Sustainability

Carbon markets may increase cost of fighting climate change

Forest

 

A report released by the Rainforest Foundation yesterday (28 August) has found that using forest carbon markets could actually increase (rather than reduce) the cost of tackling climate change and may not reduce greenhouse gas emissions due to ‘major design loopholes’.

‘Rainforest Roulette? Why creating a forest carbon offset market is a risky bet for REDD’ looks closely at the use of forest carbon markets in offsetting carbon emissions, and finds that rather than reducing emissions, these markets are frequently increasing emissions, and are weighted to favour carbon traders rather than forest communities.

The report comes just days ahead of the United Nations Conference Centre (UNCC) in Bangkok, Thailand, which will include negotiations on the future of reducing emissions from deforestation and degradation (REDD).

According to ‘Rainforest Roulette’: ‘[R]eports on the cost effectiveness of forest carbon trading through REDD, such as those by McKinsey and Company, were based on estimations that only took into account one type of cost… and excluded other unavoidable costs (such as “transaction and implementation costs”). Evidence from on-the-ground projects shows that these latter costs are likely to be over 40 per cent of project budgets.’ The report goes on to add that although McKinsey and Company has ‘stood by’ its reports, it has stated that its figures “do not necessarily reflect the full costs of implementing these initiatives” and some policy options “could be significantly more expensive than [they] suggested”.

Other ‘Rainforest Roulette’ report findings include:

  • Between 41 and 55 per cent of costs go back to the private sector, ‘leaving little’ for implementation of projects;
  • More research is needed to compare the costs of directly reducing emissions from industry, against the cost of creating emissions and selling credits through a forest carbon market;
  • Legal reform under REDD tends to favour carbon traders and not forest communities and ‘REDD-readiness’ efforts focus on infrastructure and technology rather than supporting local communities;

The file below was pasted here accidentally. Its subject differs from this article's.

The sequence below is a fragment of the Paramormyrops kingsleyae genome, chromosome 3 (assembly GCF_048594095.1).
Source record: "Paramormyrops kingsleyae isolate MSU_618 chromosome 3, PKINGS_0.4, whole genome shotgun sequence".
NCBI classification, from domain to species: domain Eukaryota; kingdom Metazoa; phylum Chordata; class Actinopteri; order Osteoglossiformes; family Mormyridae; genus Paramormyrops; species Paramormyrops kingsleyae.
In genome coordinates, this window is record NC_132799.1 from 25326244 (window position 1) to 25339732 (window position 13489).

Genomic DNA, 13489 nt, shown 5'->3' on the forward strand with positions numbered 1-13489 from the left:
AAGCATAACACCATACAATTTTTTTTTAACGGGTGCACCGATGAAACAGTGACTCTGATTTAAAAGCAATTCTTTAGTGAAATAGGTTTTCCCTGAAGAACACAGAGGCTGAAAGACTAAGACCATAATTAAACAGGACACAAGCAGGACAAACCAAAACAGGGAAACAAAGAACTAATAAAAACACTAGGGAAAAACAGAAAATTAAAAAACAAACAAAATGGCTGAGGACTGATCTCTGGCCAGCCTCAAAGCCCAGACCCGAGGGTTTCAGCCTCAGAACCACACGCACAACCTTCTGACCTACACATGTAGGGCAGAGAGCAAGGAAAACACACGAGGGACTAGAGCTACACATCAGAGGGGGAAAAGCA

• Least-developed countries are sidelined as major carbon emitters China and India make up 66 per cent of the Clean Development Mechanism’s carbon market projects;
  • Trading forest carbon necessitates much more information on the carbon content of trees and its flux with atmospheric carbon;
  • Ownership of the carbon stored in forests is contested, unclear and susceptible to fraud (due to the fact that forest carbon trading is virtual rather than physical);
  • A forest carbon market might not reduce greenhouse gas emissions due to major design loopholes including the fact that ‘fraudulent REDD projects do no represent real emissions reductions’;
  • Alternative, more cost-effective, ways of reducing deforestation, and for raising the necessary funds, exist and are viable, such as increasing efforts to combat illegal logging and introducing a carbon tax.

Simon Counsell, Executive Director of the Rainforest Foundation UK and one of the authors of the report, warned that: “Instead of protecting forests, the use of carbon markets will mostly protect the interests of heavily polluting companies, which would be able to carry on polluting, whilst their payments to offset emissions in poor tropical forest countries will probably be very inefficient and ineffective.”

The Rainforest Foundation also went on to say that governments and companies who favour the use of carbon markets, are ultimately “betting the future of the rainforest on a game of roulette”.

“With the global carbon markets already in crisis, and after a number of high-profile scams involving forest carbon, choosing the market-based approach would be a very risky bet for protecting forests, when there are viable alternatives on the table”, said Nathaniel Dyer, Policy Advisor for the Rainforest Foundation UK.

The report suggests that efforts to restrict imports of illegal timber, improvements in forest governance, and giving recognition to the land rights of people living in the forests, would be more successful.

‘Rainforest Roulette? Why creating a forest carbon offset market is a risky bet for REDD’ is available from the REDD Monitor website.